среда, 5 ноября 2008 г.

Mother Sent to St. Elizabeths To Determine Fitness for Trial

A Southeast Washington woman accused of killing her four daughters was ordered transferred from the D.C. jail to St. Elizabeths Hospital yesterday for a psychiatric evaluation to determine whether she is mentally fit for trial.

The action came after Banita Jacks , 33, refused to cooperate with a court-ordered mental evaluation, declining to meet with psychiatrists because she does not want to pursue an insanity defense. D.C. Superior Court Judge Frederick H. Weisberg ordered her to spend 45 days at the District's psychiatric hospital, where an assessment will then be made.

At a court hearing yesterday, Jacks said she refused to participate in the earlier evaluations because she believed they would automatically find her mentally unfit.

"I don't choose to talk," she said. "I'm afraid if they do talk to me, they might think I'm crazy, and I'm not."

Weisberg would not back off on the need for the psychiatric examination, telling Jacks: "I've been here 30 years plus, and I may be here another 30 or so years. I can wait it out if I have to. Until I can make a valid decision on your ability to defend yourself, this is where you're going to be."

Jacks has been jailed since Jan. 9, when she was arrested after federal marshals serving an eviction notice on her rowhouse on Sixth Street SE found the bodies of her four daughters, ages 5, 6, 11 and 16. Authorities said the girls had been dead for up to six months.

New details of Jacks's physical and mental condition emerged in a four-page report issued by the chief clinical psychologist for the District's Department of Mental Health, who was assigned to examine Jacks. In his report, psychologist Robert Benedetti noted that when Jacks arrived at the jail, she was put on suicide watch and checked every 15 minutes. A week later, she was reevaluated and removed from the protective watch. That evaluation concluded that Jacks had "encapsulated delusions, delayed speech, illogical thought processes, guarded attitude and poor insight and judgment," the court papers showed.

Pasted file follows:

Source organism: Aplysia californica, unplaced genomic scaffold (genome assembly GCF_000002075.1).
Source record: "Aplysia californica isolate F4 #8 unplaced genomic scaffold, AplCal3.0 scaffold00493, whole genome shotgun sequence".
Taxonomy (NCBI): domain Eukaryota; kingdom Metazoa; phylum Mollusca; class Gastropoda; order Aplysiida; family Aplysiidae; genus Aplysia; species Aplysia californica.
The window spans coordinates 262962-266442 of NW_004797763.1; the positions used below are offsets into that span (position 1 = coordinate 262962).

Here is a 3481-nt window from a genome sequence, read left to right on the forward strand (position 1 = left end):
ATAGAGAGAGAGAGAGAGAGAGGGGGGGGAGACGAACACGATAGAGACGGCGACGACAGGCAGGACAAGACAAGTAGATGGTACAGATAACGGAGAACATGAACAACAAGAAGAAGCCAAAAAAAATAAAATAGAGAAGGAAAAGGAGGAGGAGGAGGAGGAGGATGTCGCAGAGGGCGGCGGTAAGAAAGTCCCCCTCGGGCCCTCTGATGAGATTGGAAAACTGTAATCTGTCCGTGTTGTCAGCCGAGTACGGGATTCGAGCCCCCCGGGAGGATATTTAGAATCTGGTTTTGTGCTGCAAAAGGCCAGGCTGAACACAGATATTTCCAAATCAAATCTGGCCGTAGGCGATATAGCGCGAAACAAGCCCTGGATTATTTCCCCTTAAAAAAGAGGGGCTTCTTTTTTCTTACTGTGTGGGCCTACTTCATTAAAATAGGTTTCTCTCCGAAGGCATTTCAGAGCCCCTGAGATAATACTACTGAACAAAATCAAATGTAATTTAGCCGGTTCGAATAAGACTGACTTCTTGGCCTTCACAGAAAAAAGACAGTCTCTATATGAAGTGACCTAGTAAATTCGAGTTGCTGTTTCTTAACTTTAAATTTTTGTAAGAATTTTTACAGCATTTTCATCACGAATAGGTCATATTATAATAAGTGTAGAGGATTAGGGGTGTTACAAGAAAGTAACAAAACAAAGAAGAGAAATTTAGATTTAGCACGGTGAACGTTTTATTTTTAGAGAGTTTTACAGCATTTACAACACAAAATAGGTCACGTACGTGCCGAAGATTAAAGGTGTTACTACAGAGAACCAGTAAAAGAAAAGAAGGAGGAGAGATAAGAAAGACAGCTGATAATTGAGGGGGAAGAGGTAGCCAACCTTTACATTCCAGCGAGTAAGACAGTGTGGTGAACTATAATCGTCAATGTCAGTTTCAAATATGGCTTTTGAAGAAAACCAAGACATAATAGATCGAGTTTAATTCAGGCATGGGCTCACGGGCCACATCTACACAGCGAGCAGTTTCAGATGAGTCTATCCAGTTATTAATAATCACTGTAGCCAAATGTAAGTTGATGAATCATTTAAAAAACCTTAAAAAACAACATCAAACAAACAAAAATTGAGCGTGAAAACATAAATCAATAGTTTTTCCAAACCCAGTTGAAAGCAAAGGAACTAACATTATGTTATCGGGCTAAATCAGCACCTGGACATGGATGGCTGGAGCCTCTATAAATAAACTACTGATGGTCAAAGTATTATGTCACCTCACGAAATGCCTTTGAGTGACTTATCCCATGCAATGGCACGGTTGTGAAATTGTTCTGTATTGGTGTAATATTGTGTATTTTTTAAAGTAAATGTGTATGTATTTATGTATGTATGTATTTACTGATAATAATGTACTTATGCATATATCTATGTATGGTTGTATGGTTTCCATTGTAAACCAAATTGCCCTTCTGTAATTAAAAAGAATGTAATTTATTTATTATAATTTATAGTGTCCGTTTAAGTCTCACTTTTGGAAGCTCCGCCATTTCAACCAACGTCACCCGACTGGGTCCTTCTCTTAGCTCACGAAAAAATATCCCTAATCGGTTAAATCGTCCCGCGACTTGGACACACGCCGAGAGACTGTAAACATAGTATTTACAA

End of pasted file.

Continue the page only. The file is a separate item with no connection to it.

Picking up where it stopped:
At the time, Jacks also refused medications, including antidepressants. In a March evaluation, Jacks denied hearing voices or having delusions or phobias but remained guarded. During a competency evaluation last month, performed under an Oct. 3 order from the judge, Jacks refused to be seen and began communicating with the nurses by wiggling her toes to answer yes or no, the report said.

A grand jury indicted Jacks in September on charges of premeditated first-degree murder. Her youngest daughter, Aja Fogle, 5, was strangled and beaten, according to the indictment. Her sisters, N'Kiah Fogle, 6, and Tatiana Jacks, 11, were strangled. Brittany Jacks , 16, whom her mother later referred to as a "Jezebel," was stabbed.

In the report, the psychologist and Jacks's public defender, Peter Krauthamer, agreed that Jacks was more cooperative with them before her Sept. 12 arraignment on the charges in the indictment.

Jacks's trial was set for Dec. 1 but will be delayed. Weisberg said Jacks is "frustrating" the process of a speedy trial.

Assistant U.S. Attorney Deborah Sines encouraged Weisberg to order the psychiatric evaluation and noted that "there was evidence of schizophrenia in her family." Several times during the hearing, Jacks rolled her eyes and turned her back to Sines.

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